"This is such an exciting opportunity for Russell County Schools' staff and students," said Michael Ford, Superintendent of Russell County Schools, where the rural pilot school program will be implemented. "We know that when our students' emotional needs are met, they are better able to participate in the learning that is taking place in their classrooms. Additionally, the parent and guardian trainings will only help to reinforce Bounce's mission of building children's resiliency."
The grant was announced at a kick-off event at the district's Auditorium Natatorium Complex this morning where about 400 school staff, parents, health care providers and local officials screened "Resilience: The Biology of Stress & the Science of Hope," a one-hour documentary about ACEs. Bounce Coalition Leader Joe Bargione, PhD, then led a group discussion with local school, medical and health department officials.
"The Bounce program helps build children's resilience to toxic stressors, which can lead to chronic illnesses as they grow into adulthood and keep them from thriving throughout their lives," said Ben Chandler, president and CEO of the Foundation. "Our initial work with Bounce in an urban setting showed highly promising results, and now we're going to pilot the program in a rural setting. Our goal is to create a blueprint for addressing ACEs in school settings across the Commonwealth."
The Bounce Coalition, launched in 2014 with another grant from the Foundation for a program in Jefferson County Public Schools, both improves adult responses to students dealing with ACEs and also reduces risk-taking behaviors among youth. At JCPS, Bounce interventions reduced out-of-school suspensions for students, improved staff perception of their skills for supporting youth experiencing trauma, improved student school climate survey results, increased parent engagement, and higher teacher retention. A Foundation video about the Bounce results in Louisville is available here and the final report will be released in June.
"For Kentucky children, Adverse Childhood Experiences are a major obstacle to positive health and socioeconomic outcomes," said Kentucky Department of Public Health (DPH) Commissioner Dr. Jeff Howard. DPH helped support the work of the Bounce Coalition in Louisville, including assisting with two community gatherings to discuss ACEs and practical strategies for building resilience across the community, state and region.
Dr. Howard explained: "Nearly 27 percent of Kentucky children have experienced two or more ACEs by the time they are 17 years old. The national average is less than 22 percent. This means our children are starting their lives at a disadvantage compared to kids in other states, which is why this program focusing on ACEs and childhood trauma is vital. In order to have a better and brighter future, it is imperative that we address ACEs."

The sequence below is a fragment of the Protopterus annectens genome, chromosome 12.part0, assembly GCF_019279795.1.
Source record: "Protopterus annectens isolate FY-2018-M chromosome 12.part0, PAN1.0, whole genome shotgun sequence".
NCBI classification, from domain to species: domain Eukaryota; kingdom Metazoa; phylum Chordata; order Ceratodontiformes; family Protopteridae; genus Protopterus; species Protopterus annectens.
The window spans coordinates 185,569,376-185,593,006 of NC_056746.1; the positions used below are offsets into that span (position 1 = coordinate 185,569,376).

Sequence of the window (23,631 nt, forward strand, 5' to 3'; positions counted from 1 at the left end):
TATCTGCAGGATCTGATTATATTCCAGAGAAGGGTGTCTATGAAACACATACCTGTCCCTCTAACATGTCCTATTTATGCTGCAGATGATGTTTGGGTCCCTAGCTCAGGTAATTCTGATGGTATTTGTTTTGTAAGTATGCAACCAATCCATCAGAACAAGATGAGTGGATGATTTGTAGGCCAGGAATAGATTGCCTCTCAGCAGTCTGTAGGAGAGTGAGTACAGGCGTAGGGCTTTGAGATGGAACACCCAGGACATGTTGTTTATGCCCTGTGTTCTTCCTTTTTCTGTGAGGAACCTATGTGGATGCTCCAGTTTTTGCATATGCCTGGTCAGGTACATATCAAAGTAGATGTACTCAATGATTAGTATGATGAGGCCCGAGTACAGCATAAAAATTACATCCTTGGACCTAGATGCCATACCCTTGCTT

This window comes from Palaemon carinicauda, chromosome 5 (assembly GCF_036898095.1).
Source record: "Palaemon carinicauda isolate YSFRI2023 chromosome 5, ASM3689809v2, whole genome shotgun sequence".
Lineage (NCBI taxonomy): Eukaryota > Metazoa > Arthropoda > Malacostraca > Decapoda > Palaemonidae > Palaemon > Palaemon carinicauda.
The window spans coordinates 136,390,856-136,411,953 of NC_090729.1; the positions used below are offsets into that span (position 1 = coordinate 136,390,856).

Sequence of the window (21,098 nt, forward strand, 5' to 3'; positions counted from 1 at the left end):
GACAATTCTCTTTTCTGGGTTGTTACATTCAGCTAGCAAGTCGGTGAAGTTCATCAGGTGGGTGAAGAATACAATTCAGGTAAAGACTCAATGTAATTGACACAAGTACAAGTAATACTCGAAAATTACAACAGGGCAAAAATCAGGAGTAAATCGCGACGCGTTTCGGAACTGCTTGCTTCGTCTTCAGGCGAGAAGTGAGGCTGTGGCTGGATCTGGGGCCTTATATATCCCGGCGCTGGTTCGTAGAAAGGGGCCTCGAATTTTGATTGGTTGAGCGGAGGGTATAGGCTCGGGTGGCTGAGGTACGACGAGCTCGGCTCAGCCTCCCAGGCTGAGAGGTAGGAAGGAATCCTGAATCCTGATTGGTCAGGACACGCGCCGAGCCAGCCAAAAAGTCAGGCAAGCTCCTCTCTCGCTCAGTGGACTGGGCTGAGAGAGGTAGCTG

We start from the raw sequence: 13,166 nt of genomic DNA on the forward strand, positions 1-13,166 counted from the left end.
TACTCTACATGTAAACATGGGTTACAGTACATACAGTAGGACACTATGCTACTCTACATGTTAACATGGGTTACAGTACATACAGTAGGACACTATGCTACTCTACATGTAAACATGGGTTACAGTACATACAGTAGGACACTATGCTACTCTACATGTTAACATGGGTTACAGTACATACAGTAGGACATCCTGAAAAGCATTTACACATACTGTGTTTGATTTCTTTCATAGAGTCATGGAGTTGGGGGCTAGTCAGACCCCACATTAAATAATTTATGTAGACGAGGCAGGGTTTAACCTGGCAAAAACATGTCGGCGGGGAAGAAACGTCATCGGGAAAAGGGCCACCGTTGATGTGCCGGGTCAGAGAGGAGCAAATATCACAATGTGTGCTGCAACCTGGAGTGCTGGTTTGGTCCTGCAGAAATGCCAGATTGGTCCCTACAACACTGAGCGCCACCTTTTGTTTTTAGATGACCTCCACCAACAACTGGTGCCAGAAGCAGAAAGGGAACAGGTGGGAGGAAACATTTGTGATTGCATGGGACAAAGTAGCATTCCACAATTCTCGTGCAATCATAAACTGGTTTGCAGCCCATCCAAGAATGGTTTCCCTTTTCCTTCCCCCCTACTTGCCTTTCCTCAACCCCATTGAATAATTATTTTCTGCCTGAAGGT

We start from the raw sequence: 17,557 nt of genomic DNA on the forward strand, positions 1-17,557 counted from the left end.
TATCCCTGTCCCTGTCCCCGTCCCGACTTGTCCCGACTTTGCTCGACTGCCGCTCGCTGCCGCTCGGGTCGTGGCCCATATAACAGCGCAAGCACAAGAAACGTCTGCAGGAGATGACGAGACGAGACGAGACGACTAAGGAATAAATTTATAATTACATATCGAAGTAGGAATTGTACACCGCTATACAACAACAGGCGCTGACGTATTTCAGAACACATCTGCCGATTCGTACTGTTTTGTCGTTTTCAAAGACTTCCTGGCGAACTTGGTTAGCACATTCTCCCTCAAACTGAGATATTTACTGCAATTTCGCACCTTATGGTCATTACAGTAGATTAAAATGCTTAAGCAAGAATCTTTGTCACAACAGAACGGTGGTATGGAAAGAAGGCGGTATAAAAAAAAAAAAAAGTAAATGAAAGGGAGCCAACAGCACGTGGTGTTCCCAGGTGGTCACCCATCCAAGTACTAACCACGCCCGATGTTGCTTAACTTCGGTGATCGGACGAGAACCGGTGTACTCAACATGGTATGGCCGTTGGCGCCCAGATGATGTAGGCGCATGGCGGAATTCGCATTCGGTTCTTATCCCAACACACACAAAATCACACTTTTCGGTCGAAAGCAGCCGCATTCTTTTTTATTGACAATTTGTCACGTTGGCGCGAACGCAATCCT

"The good news is that trauma doesn't have to define these children's lives," said Bargione. "There is a growing body of knowledge that helps individuals and organizations recognize and respond to trauma, building protective factors and shifting the perspective from 'What is wrong with this child?' to 'What happened to this child?'"
Research shows that children with resilience skill sets are three times more likely to be engaged in school than their peers who have no skills or whose skills are underdeveloped.
"The presence of a caring adult is the number one protective factor for youth," Bargione added.
"The health department is excited to work with the BOUNCE coalition, Russell County School System and community agencies to provided education and information on Adverse Childhood Experiences. ACEs have impacted the health and wellbeing of so many individuals," said Tracy Aaron, health education director with the Lake Cumberland District Health Department. "Building a resilient community with evidence-based programs will have such a positive impact on everyone in Russell County."
The Bounce program at Russell County Schools will include professional development for teachers, staff and bus drivers, in-class observation and role-modeling, classroom discussions, peer support groups for students, and education for parents, caregivers and the entire community. In the second year of the program, Bounce will work with LCDHD to deploy "train-the-trainer" programs to create a system of self-sufficiency for the community. The program will begin in August.
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Funded by an endowment, the mission of the nonpartisan Foundation for a Healthy Kentucky is to address the unmet health needs of Kentuckians by developing and influencing policy, improving access to care, reducing health risks and disparities, and promoting health equity. Since the Foundation opened its doors in 2001, it has invested nearly $28 million in health policy research, advocacy, and demonstration project grants across the Commonwealth. Follow the Foundation on Twitter, Facebook and YouTube, and visit our website at www.healthy-ky.org.
Bonnie J. Hackbarth